SEATTLE TO PORTLAND - 2008
As we rode our mountain bikes in Mexico during the winter season of 2007-2008, Steve had a goal in mind to keep him motivated. That goal was to ride the 206-mile, Group Health Seattle to Portland ride in July of 2008. When registration opened in January, Steve took the plunge and registered online. By the end of our season in Mexico he had ridden about 2,500 miles, mostly mountain bike miles. What's the difference, other than terrain? Time in the saddle. On a mountain bike a 12-mile-per-hour average is pretty good. Whereas on a road bike you would hope to be doing something in the mid-teens. So, 2,500 mountain bike miles probably equates to 20 to 30 % more road bike miles for the same amount of time in the saddle. And when it comes to semi-endurance rides like STP, time in the saddle is what counts.
The STP ride is unofficially divided into one-day and two-day riders. As the name suggests, the one-day folks ride the whole 206 miles in one day. The two-day'ers, of which Steve was a member, have several layover options where they can stop for the night. Centralia, fittingly, is about at the half-way point and many 2D riders stop there.
Steve had the benefit of Kay's support for this ride. She drove our Chevy motorhome ahead of him. The plan was to stop at an RV park at the 130-mile mark.
The 1D riders start at 5:30am, and the 2D folks can start soon after to as late as 7:30am. To avoid having to depart Gig Harbor at something like 4:30am and then fight for a parking spot, we opted to drive up to the start at the University of Washington in Seattle the night before and "camp out" in the parking lot.
Here you see our van "Qualie" in a nearly empty parking lot just as the sun was going down on July 11th. The next morning the parking lot was full. We enjoyed a nice "carbo-loading" spaghetti dinner and then a movie before trying to get some sleep before the masses began arriving.
That happened at about 4am. Not being able to sleep throught the noise, and having nothing better to do Steve got dressed while Kay made breakfast.
Here's Steve about ready to go queue up behind the 1-day riders.
We need to add some better photos, and perhaps a separate page about his "new" bike. The bike he's about to get on here is a 2006 Specialized Roubaix Expert. The frame is all made out of carbon fiber and is very light. The whole bike weighs less than 18 pounds. He shopped for it and bought it online at eBay while we were still in Mexico so it was waiting for us when we arrived back in Gig Harbor. He had the opportunity to do a month's worth of training rides and the Peninsula Century organized 100-mile ride on the new bike prior to the STP.
We also bought Kay a new bike on eBay at the same time, a Specialized Sirrus hybrid. It's just out of sight on the rack on the back of the van.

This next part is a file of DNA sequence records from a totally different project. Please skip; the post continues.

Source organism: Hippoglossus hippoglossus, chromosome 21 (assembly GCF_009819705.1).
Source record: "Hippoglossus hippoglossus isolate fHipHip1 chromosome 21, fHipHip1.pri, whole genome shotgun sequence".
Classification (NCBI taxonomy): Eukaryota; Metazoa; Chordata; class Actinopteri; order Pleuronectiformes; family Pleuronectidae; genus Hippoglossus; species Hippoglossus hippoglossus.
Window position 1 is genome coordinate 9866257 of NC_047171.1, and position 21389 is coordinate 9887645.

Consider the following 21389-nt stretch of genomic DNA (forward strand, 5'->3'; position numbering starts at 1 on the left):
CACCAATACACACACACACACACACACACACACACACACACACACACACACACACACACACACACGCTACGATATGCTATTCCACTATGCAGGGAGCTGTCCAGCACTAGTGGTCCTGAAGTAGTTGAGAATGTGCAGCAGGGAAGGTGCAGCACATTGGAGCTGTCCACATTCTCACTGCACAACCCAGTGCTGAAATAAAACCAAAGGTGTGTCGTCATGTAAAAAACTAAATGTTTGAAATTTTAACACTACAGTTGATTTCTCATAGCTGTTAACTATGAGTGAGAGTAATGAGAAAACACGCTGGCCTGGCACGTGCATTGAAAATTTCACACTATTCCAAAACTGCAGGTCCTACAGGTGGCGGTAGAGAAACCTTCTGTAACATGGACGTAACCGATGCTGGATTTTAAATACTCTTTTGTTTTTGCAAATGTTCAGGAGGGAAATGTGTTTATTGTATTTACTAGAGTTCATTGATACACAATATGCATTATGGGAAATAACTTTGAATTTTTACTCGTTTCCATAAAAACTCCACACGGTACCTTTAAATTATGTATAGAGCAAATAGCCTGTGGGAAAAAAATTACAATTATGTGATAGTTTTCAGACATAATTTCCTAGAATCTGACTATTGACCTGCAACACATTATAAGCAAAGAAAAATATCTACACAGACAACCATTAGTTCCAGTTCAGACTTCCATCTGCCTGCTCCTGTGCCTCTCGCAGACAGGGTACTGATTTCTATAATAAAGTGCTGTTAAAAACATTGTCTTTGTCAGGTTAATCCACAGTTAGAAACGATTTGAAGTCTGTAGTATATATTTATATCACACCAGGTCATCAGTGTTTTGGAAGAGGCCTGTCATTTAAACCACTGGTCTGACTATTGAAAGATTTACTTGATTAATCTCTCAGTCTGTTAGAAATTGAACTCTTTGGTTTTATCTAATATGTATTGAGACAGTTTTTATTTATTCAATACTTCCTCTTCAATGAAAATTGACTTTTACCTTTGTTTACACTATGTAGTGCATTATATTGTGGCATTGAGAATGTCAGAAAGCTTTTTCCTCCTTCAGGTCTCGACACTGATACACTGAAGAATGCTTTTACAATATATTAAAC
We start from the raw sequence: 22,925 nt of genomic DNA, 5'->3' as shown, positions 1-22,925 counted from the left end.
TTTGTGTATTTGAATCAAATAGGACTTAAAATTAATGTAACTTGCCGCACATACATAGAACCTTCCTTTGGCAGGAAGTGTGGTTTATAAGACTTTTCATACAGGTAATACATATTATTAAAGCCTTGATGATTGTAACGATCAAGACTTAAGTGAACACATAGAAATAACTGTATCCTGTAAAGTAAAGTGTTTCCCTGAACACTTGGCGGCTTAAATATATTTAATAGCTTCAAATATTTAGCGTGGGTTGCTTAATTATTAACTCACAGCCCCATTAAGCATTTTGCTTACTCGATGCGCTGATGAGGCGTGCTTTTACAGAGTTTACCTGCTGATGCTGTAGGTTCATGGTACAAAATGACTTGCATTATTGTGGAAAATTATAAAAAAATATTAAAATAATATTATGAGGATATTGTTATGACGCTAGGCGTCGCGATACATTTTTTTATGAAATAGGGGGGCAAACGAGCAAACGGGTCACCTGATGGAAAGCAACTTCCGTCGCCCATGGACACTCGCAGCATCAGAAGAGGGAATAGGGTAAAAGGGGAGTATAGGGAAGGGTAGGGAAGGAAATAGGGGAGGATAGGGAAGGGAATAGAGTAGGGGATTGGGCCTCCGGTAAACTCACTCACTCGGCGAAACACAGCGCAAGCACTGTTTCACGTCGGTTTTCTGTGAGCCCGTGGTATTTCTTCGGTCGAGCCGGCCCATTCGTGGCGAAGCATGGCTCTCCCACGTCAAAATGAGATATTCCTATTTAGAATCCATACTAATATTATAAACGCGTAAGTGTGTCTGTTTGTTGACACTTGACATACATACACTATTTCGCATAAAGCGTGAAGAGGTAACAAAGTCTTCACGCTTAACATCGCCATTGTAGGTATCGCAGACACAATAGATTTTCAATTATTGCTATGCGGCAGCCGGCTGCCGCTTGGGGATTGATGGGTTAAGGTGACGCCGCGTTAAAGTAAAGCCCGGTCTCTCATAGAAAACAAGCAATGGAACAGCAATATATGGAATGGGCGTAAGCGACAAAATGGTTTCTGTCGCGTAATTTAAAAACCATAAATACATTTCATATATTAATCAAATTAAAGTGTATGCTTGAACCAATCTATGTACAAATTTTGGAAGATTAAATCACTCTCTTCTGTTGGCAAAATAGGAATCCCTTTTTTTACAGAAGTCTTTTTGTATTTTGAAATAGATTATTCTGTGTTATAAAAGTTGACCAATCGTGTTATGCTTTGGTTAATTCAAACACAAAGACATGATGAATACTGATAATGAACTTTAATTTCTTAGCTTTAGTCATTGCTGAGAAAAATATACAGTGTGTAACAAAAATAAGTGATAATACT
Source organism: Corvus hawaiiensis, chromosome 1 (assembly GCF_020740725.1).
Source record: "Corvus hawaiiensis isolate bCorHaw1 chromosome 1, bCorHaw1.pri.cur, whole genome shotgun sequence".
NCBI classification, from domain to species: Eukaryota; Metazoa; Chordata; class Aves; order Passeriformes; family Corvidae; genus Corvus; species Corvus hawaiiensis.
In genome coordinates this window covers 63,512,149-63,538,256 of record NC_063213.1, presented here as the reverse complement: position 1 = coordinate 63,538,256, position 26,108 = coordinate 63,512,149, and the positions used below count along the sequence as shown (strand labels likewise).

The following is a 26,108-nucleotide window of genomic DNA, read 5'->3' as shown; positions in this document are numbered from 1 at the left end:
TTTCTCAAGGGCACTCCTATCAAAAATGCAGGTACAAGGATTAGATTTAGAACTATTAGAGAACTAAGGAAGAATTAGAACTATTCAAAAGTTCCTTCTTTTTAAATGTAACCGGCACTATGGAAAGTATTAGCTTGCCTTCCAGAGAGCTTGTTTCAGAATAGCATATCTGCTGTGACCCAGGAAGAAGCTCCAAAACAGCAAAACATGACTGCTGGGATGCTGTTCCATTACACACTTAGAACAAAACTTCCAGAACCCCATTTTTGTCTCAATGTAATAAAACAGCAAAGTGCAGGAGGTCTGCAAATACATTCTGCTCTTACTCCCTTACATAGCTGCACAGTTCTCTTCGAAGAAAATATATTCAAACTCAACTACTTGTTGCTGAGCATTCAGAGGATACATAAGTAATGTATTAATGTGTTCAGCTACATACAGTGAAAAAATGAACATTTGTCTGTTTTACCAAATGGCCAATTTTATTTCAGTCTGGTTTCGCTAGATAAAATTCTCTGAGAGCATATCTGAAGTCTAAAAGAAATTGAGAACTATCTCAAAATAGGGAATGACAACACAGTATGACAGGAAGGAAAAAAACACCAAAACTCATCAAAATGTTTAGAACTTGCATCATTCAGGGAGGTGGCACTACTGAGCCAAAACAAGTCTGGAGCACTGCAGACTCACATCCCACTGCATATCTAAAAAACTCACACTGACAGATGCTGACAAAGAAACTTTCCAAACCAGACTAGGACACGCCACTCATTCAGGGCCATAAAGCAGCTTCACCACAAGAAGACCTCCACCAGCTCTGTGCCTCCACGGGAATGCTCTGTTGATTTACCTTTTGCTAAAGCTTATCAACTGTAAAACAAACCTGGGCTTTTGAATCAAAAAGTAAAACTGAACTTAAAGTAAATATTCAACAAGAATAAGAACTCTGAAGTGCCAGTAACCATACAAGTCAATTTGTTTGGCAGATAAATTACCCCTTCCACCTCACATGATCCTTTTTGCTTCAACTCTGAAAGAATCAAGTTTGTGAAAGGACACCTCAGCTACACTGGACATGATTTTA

Steve is at the start, ready to go right after the one-day crowd. To improve breathing, he has a Breathe-Right strip on his nose. It was cold so he has his STP wind jacket and long-fingered gloves on.
The start, was one of the tensest, most dangerous parts of the ride. Riders were released in flights of 50-60 riders bunched tightly together. If you were unfortunate to have an inexperienced rider in front of or beside you who suddenly stopped or swerved, you went down.
Fortunately for Steve, he was able to quickly get some elbow room within a couple of blocks of leaving the start. Nevertheless, he was to witness several accidents later on.
A crew of 8 to 10 professional photographers (Marathon Photo) were on the course at various points. The photos below were taken by them. The two on the right were taken on Day 1 after it had warmed up and Steve had removed his wind jacket and switched to half-fingered gloves.
The two Marathon photos below were taken on Day 2, after our overnight stay in Vader, Washington.
The photo on the far left was taken as Steve was crossing a bridge over the Willamette River and entering Portland.
At left, he's just crossing the finish line at Halliday Park across from Lloyd Center in downtown Portland.
Here's a photo taken by Kay as Steve leaves a rest stop at the Tenino city park, followed by just some of the 9,500 riders that took part in this huge event.
Spanaway High School was another rest stop. Riders could pick up fruit, cookies and something to drink at stops like these, as well as make use of the 20 or so porta-potties.
At Halliday Park, the finish of the ride, there were several food vendors, bicycle related vendors, and a stage with live music.
After Steve changed into street clothes, we hung around for a while to people watch, and then headed home in the van.
Steve's total time for the ride was approximately 11.5 hours at an average speed of just under 18 miles per hour.